Biofuels; The Energy Resource Of Our Future
Posted 4th August 2017 by Jane Williams
Norman Lewis’ research currently focuses on the composition of phenylpropanoid metabolism pathway, which provides plants with neolignans and lignans. These are organic compounds giving structure and rigidity to the cell wall and allowing the normal growth and developments of plants. We interviewed him about his research.
Medicinal plant and biofuels research
In the late 1960s, there was a variety of different medicinal compounds which began to be recognised as having certain properties in medical use. Nevertheless, many of these molecules and medicinal compounds are structurally very complex. They are difficult to synthesize economically and they are restricted to one or two plant species. If something happens to these plant species, we would lose all this fantastic capability that nature has created.
A natural example of these can be found in morphine, which is routinely applied in pain treatments as well as a lot of anticancer compounds such as taxol and podophyllotoxin. The work from our institute has pulled out most of the genes in these pathways. The problem which still lies in most of these biochemical pathways is they are poorly understood. Some of the molecules that are present in plants are produced in highly specialised cellular compartments. The new methodologies are able to look at metabolite imaging using MALDI MAS mass imaging system which allows a thorough understanding of the plant tissue itself. Via these techniques, scientists are isolating grain and can better understand where these molecules are found.
We can also look at expression data like laser microdissection cut-away cell types to see if any of these molecules are being formed in the same cells or they’re being transported around the cellular structure. Now we’re beginning to see a picture of how plants produce these remarkable molecules which are only found in approximately 300 different plant species.
For the first time, we’ve really managed to begin to understand where they’re formed. This is opening up a path to look at how to increase the levels of these in the host plant species or to move that pathway into another plant or system and use it, for example, in disease resistance.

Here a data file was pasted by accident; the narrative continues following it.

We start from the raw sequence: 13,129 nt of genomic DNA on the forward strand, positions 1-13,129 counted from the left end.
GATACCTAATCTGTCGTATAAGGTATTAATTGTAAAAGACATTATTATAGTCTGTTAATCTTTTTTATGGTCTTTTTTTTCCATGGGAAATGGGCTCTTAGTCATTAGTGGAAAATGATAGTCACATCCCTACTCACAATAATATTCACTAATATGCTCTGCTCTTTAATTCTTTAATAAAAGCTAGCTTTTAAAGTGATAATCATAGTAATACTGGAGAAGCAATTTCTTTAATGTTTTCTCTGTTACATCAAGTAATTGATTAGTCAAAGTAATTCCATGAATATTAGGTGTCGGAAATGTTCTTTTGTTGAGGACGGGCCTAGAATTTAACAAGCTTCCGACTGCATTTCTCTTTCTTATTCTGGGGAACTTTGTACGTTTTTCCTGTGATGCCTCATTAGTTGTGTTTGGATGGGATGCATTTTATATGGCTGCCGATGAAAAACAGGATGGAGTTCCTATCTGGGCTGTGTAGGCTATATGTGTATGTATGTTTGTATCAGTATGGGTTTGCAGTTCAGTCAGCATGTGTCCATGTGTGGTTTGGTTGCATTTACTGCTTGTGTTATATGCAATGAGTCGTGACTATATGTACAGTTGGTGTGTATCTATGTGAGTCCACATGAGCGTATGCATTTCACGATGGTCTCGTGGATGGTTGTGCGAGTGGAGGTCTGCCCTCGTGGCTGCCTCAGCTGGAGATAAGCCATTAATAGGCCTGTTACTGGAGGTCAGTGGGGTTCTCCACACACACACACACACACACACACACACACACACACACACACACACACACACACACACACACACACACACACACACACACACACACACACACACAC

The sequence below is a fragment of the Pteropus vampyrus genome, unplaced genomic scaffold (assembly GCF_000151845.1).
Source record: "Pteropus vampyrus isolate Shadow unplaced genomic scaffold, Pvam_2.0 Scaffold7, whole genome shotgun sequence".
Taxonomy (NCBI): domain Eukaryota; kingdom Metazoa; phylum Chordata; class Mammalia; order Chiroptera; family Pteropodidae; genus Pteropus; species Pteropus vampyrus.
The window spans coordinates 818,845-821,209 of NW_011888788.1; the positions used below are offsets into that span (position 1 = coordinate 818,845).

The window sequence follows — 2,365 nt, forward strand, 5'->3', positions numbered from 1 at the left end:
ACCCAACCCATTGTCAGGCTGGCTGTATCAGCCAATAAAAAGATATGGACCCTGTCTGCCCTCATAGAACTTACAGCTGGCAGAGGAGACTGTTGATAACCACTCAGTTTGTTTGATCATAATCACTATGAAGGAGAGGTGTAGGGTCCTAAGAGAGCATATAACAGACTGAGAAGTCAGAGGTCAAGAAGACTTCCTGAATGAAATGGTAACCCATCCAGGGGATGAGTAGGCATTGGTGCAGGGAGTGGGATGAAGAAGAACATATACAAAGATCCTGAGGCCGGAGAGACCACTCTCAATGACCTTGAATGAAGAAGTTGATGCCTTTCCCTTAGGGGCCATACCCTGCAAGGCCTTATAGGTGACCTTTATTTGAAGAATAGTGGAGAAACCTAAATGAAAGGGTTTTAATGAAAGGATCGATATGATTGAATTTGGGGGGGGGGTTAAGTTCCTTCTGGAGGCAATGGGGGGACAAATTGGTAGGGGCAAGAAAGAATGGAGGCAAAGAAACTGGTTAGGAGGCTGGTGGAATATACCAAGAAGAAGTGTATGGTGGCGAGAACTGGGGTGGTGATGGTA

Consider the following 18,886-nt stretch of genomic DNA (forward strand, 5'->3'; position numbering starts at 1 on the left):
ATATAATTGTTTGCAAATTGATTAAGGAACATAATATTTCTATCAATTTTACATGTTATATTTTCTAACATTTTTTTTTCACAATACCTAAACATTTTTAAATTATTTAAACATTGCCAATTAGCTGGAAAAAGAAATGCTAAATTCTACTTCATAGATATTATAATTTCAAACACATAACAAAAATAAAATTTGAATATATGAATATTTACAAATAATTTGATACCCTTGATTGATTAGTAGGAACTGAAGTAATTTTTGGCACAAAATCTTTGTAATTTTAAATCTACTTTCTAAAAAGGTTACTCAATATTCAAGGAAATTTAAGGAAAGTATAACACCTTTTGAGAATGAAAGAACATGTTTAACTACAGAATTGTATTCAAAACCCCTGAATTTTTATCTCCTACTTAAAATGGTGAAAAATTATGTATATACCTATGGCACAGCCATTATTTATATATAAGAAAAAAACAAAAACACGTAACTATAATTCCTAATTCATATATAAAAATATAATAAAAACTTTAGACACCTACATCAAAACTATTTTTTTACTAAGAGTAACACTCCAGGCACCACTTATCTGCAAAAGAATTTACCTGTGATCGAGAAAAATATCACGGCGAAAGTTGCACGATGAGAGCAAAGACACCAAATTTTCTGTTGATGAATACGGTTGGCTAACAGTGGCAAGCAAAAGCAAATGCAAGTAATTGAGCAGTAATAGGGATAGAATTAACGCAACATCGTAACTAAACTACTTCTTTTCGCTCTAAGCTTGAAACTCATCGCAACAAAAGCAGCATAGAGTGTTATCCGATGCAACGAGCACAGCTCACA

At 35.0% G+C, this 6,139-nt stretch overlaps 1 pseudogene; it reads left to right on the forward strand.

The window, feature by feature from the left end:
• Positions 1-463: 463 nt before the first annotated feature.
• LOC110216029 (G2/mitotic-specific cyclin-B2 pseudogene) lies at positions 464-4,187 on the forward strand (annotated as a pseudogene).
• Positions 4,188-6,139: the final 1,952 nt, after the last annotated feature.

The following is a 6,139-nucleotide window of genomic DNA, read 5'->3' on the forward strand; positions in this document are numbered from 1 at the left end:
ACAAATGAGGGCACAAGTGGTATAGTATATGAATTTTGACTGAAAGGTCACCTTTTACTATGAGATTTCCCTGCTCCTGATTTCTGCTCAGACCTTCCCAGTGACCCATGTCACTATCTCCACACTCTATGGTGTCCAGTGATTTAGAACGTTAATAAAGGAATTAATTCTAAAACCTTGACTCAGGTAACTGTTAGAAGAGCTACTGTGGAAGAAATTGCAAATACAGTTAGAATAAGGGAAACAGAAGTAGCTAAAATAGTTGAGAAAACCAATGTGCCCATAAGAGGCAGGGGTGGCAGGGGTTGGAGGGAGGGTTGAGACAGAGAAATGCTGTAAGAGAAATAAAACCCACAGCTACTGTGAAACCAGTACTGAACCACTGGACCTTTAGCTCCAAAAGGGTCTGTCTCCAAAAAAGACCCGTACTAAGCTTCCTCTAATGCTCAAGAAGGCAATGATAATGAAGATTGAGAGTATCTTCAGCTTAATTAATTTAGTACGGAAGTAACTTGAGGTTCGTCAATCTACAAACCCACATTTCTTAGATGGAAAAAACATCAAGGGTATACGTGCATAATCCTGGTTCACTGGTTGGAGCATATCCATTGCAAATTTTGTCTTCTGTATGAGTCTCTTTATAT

The advent of biofuels and their competitiveness within the oil market
It appears that more than half of the petroleum sources on the ground have already been used. Getting these materials is basically just pumping them out of the ground, so the question for this generation and future generations is how we are going to solve our carbon needs either as a fuel or as a polymeric product. Hence, one of the possible solutions lies on renewable resources. Amongst these, woody plants are the most likely in terms of their biomass production.
We are currently trying to experiment on how we can take rapidly growing hardwoods like poplar trees and use molecules like phenylethanol and eugenol to produce chemicals which have much higher value than a petroleum replacement. Our attempt is to find how to exploit the plant photosynthetic carbon and increase the levels of these molecules to the point where the photosynthetic carbon can be moved and stored in an efficient manner and at low cost. Thus, to be competitive not only with the natural resources but also with petrochemical pathways and processes.
The material which is left behind through this process is lignocellulosic. As lignin is the most difficult element in plants to decay we are trying to define the quantity of carbon that we can take out from the lignin pathway and use it into more valuable materials, while still maintaining the structural integrity of the plant. We are aiming to have rapidly growing poplar trees which can be harvested two to three times over two years to start generating biomass.
The success of the biofuels research and its future
Our research managed to produce about 4 to 5 percent of phenylethanol, which from a biotech perspective of carbon alteration is a quite impressive amount. We started a company called Ealasid Inc. and we just received our first grant from the US Department of Agriculture. We believe we can produce the world supply natural production in a very small acreage. This is a wonderful time for science; we’re just beginning to learn how nature works and are moving towards a complete understanding on how we can improve the biofuels production and applications.
Norman Lewis is Professor at the Institute of Biological Chemistry, Washington State University. His research programme is supported by the U.S. Department of Energy, National Aeronautics and Space Administration.
Hear more about the latest developments in biofuels; register for the 5th Plant Genomics & Gene Editing Congress: USA.
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